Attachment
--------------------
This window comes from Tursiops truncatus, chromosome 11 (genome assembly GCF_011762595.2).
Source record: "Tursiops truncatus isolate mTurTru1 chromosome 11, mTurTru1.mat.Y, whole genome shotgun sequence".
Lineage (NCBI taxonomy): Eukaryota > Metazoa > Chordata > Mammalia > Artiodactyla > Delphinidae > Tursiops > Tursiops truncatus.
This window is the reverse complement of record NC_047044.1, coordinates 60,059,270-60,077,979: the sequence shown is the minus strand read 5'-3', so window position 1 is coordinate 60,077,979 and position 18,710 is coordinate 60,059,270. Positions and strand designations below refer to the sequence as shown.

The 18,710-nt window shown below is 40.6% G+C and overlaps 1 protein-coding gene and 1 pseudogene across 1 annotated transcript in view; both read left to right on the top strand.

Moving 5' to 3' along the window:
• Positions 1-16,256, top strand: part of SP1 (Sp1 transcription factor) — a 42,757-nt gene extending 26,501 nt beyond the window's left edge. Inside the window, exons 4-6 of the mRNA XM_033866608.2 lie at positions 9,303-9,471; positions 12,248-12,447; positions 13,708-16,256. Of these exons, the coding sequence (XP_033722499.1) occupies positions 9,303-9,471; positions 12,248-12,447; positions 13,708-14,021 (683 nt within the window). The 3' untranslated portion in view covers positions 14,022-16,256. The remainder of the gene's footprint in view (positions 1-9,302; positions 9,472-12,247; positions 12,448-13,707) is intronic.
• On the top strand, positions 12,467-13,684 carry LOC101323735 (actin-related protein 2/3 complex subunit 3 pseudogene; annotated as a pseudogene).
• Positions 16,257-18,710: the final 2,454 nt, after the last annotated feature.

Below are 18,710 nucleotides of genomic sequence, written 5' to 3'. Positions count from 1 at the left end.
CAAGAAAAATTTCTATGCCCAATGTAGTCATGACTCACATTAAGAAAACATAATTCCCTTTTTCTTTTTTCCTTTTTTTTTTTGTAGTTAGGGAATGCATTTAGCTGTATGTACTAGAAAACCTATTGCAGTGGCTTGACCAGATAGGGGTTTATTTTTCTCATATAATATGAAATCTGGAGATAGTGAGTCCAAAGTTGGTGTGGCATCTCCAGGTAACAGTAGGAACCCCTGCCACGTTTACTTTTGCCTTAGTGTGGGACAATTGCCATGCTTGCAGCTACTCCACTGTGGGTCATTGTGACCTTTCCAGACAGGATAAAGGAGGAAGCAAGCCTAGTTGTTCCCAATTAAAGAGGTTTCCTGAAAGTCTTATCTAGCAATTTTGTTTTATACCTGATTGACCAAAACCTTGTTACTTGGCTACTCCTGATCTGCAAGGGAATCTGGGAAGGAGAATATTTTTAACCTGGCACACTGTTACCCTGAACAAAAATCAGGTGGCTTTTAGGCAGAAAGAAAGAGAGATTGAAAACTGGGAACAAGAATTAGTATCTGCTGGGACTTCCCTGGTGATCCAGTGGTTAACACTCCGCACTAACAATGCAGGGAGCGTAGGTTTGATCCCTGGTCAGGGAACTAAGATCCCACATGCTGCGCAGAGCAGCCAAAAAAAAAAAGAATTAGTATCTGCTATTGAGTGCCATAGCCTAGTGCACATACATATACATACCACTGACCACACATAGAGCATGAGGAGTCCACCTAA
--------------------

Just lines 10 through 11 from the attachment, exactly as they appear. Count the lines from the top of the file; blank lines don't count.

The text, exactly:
Below are 18,710 nucleotides of genomic sequence, written 5' to 3'. Positions count from 1 at the left end.
CAAGAAAAATTTCTATGCCCAATGTAGTCATGACTCACATTAAGAAAACATAATTCCCTTTTTCTTTTTTCCTTTTTTTTTTTGTAGTTAGGGAATGCATTTAGCTGTATGTACTAGAAAACCTATTGCAGTGGCTTGACCAGATAGGGGTTTATTTTTCTCATATAATATGAAATCTGGAGATAGTGAGTCCAAAGTTGGTGTGGCATCTCCAGGTAACAGTAGGAACCCCTGCCACGTTTACTTTTGCCTTAGTGTGGGACAATTGCCATGCTTGCAGCTACTCCACTGTGGGTCATTGTGACCTTTCCAGACAGGATAAAGGAGGAAGCAAGCCTAGTTGTTCCCAATTAAAGAGGTTTCCTGAAAGTCTTATCTAGCAATTTTGTTTTATACCTGATTGACCAAAACCTTGTTACTTGGCTACTCCTGATCTGCAAGGGAATCTGGGAAGGAGAATATTTTTAACCTGGCACACTGTTACCCTGAACAAAAATCAGGTGGCTTTTAGGCAGAAAGAAAGAGAGATTGAAAACTGGGAACAAGAATTAGTATCTGCTGGGACTTCCCTGGTGATCCAGTGGTTAACACTCCGCACTAACAATGCAGGGAGCGTAGGTTTGATCCCTGGTCAGGGAACTAAGATCCCACATGCTGCGCAGAGCAGCCAAAAAAAAAAAGAATTAGTATCTGCTATTGAGTGCCATAGCCTAGTGCACATACATATACATACCACTGACCACACATAGAGCATGAGGAGTCCACCTAA